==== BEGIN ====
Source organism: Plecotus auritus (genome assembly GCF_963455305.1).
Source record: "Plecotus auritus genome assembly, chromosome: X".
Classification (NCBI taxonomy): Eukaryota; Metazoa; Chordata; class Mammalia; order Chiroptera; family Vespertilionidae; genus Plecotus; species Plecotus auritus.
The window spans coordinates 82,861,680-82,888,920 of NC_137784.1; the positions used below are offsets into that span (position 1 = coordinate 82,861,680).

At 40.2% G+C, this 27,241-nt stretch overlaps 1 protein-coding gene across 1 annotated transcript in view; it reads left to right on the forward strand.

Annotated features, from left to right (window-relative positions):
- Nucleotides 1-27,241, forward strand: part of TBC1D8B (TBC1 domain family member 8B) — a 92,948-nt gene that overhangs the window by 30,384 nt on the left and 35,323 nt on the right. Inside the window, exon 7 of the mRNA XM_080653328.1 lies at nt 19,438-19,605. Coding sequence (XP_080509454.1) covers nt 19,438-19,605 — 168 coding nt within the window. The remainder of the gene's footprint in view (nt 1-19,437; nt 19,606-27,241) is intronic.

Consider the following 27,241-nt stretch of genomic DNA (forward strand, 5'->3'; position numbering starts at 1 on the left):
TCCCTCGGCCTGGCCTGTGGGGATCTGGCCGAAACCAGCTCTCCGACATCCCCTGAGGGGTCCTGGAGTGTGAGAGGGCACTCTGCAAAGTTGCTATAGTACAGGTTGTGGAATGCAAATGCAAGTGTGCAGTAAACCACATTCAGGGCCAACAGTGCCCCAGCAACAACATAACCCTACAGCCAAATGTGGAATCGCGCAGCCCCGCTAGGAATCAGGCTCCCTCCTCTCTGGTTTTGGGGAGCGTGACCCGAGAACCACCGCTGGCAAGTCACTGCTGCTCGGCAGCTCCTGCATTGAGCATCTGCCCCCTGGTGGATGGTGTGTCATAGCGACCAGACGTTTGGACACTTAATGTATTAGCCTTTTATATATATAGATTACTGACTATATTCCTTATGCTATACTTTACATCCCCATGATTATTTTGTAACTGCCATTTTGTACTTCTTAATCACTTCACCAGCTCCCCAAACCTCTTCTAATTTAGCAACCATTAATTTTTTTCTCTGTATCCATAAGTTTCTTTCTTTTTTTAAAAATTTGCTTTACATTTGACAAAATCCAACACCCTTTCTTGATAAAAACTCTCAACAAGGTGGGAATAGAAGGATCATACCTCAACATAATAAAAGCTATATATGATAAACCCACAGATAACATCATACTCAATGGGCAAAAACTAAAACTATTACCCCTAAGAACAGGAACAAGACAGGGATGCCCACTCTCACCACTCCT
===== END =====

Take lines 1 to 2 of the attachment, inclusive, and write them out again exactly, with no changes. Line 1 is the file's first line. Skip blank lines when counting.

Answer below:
Source organism: Plecotus auritus (genome assembly GCF_963455305.1).
Source record: "Plecotus auritus genome assembly, chromosome: X".